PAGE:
Top Tips for Learning French

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Moving to France without knowing a lick of French? Or are you just looking to add another language to your arsenal? It may seem daunting, but learning a new language isn’t impossible.

Here are some of our tips on how to learn French.

What type of learner are you?

Everyone has a different learning style. Figuring out yours can help you decide how you learn French.

Visual learners

If you’re a visual learner, get reading: but don’t jump straight into something like The Three Musketeers! Start with children’s books or comics that use simpler language and take their time building up proper grammar and sentence structure.

French writing

Pick stories that you know by heart (like fairy tales) so you can focus on the vocabulary and not what’s going on in the story. You’ll also be able to understand some of the French better, just by associating the words with the illustrations and knowing your place in the story.

Children’s books tend to repeat new vocabulary and grammar patterns. Each time you read through them, you’ll automatically pick up certain things, and eventually you’ll know them without even thinking.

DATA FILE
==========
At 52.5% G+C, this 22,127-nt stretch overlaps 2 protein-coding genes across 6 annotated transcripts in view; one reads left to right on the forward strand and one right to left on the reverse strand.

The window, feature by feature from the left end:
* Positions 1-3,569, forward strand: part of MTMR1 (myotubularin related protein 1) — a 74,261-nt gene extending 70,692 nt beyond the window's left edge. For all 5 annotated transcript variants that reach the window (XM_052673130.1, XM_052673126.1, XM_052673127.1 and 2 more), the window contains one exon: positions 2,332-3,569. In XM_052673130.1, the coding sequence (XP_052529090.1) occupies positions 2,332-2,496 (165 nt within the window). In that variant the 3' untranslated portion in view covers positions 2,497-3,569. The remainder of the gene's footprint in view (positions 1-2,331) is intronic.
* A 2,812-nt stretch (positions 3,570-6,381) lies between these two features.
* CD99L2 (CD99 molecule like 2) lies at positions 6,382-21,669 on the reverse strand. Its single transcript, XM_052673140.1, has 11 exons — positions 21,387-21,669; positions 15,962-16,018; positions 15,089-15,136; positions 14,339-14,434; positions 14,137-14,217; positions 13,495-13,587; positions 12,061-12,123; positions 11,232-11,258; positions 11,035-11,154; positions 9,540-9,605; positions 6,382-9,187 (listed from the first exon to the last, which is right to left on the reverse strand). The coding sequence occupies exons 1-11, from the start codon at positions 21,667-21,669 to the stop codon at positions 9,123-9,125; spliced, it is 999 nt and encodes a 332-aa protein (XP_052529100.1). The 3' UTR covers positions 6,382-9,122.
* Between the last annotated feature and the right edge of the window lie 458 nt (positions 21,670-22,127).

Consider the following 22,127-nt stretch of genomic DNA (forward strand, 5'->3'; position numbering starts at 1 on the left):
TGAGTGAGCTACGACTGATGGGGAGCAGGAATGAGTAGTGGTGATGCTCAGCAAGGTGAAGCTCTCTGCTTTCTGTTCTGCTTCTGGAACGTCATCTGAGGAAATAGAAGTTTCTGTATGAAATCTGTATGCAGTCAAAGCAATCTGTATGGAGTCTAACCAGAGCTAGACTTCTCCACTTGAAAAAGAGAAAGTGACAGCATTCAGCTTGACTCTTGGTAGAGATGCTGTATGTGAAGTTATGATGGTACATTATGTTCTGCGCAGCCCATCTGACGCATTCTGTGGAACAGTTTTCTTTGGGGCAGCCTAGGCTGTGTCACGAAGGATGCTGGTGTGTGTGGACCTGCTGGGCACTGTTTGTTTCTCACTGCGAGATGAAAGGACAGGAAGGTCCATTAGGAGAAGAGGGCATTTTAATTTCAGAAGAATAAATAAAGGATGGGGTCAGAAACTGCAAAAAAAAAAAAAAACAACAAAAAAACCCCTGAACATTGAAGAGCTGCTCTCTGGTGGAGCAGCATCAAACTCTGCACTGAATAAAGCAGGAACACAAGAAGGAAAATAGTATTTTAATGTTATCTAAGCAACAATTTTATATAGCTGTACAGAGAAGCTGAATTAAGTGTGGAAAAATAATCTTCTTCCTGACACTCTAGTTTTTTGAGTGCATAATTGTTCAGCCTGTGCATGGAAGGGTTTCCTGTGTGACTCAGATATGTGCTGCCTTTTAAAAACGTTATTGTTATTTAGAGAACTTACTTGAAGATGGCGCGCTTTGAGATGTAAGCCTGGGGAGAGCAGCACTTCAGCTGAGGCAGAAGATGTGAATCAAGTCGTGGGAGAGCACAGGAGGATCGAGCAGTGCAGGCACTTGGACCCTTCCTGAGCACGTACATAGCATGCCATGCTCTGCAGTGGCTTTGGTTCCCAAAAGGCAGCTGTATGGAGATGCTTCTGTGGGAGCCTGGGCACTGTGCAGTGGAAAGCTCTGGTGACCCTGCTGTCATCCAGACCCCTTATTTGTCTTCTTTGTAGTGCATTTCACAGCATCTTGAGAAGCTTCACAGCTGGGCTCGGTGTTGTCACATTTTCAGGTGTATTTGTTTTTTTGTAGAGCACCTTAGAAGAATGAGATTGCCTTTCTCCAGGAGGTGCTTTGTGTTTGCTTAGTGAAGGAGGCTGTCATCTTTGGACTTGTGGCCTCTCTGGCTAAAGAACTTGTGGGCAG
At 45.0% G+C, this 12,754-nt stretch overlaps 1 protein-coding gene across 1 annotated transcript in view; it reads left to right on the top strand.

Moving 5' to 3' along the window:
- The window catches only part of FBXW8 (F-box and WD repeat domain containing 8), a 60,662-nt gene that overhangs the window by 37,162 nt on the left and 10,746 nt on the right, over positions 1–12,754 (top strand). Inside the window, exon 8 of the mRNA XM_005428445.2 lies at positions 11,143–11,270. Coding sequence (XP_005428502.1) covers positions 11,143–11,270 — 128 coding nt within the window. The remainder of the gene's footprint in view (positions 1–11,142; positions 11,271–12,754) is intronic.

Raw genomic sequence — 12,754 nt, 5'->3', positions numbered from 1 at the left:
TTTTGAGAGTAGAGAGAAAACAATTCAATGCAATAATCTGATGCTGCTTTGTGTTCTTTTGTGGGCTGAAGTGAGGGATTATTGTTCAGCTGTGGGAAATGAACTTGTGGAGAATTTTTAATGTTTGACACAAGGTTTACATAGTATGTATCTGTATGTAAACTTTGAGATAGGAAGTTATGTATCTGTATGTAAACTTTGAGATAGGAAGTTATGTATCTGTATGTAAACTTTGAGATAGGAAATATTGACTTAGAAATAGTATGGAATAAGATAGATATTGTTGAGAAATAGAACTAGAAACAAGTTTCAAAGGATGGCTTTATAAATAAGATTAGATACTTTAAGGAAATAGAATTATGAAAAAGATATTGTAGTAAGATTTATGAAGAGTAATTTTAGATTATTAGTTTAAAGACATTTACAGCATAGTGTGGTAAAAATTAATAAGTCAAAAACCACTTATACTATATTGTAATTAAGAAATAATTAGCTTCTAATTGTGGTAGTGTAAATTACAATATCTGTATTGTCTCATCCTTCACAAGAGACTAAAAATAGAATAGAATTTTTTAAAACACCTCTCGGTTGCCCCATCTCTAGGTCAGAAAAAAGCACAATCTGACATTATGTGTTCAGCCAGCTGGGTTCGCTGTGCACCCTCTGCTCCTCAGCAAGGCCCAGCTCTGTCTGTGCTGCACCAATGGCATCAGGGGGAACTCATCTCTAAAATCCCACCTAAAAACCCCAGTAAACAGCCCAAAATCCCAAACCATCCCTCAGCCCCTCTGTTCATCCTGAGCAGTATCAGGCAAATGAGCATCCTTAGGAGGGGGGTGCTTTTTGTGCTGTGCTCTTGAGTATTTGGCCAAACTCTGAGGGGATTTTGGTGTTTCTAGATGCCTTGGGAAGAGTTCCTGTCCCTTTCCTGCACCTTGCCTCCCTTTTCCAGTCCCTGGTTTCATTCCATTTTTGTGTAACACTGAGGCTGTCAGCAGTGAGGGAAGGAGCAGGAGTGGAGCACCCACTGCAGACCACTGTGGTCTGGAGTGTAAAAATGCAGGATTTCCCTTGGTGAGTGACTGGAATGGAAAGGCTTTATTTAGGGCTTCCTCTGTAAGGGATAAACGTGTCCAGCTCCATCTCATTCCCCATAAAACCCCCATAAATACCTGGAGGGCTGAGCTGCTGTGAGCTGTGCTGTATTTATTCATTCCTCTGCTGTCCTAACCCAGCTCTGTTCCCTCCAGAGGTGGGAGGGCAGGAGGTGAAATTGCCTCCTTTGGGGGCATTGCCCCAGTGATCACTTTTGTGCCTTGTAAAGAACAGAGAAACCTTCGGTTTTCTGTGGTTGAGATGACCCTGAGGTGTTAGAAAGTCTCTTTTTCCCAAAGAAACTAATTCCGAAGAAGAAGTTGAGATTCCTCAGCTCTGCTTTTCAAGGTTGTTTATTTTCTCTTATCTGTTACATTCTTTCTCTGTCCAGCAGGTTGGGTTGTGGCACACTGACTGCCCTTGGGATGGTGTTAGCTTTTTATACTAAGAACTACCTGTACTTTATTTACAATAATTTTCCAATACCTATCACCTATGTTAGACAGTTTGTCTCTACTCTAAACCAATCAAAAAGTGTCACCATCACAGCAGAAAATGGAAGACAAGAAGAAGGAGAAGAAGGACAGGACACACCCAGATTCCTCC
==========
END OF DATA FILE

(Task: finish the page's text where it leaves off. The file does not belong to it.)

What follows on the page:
Change your phone or computer’s language to French. It will be terrifying at first, but eventually your brain will correlate the French names for apps and settings with the English ones you’re used to.

Auditory learners

If you’re an auditory learner, you can start learning French online by watching TV shows, movies or YouTube videos in French with French subtitles. You’ll pick up on the intonation, grammar and accent. Reading the subtitles can also help visual learners.

But regardless of your learning style…learn French with audio

Written French is different from spoken French. Anything written requires a sharp eye for accents, specific spellings and a multitude of verb endings depending on which tense you’re using.

French talking

But in spoken French, a lot of the words flow together and sound the same. There is a bit more leeway when it comes to not knowing the correct grammar. However, these similar-sounding words make it more difficult to figure out what a French-speaker is really saying.

By taking the time to study and listen to things like podcasts, audiobooks or YouTube videos that enunciate and allow you to hear how certain words flow together, you’ll be in much better shape when you’re out in the real French world.

Start small, though! Listen to stories and basic videos that are simple and easy to follow. It’s no use to anyone if you start your audio training trying to decipher all the intricacies of Les Misérables.

French speakers will understand the intonation of your words better than your pronunciation. Even if your pronunciation is off, they’ll be able to fill in the blanks much easier if you know how to stress your words and sentences in the right places.

Use apps to learn French

French app

There are a ton of apps out there to help you learn a new language. Two of the most popular ones are Duolingo and Memrise. Both apps are free with optional paid extras, and gradually build up your vocabulary and grammar with each lesson.

Duolingo has recently launched a new podcast. They focus on short stories that are narrated in alternating French and English.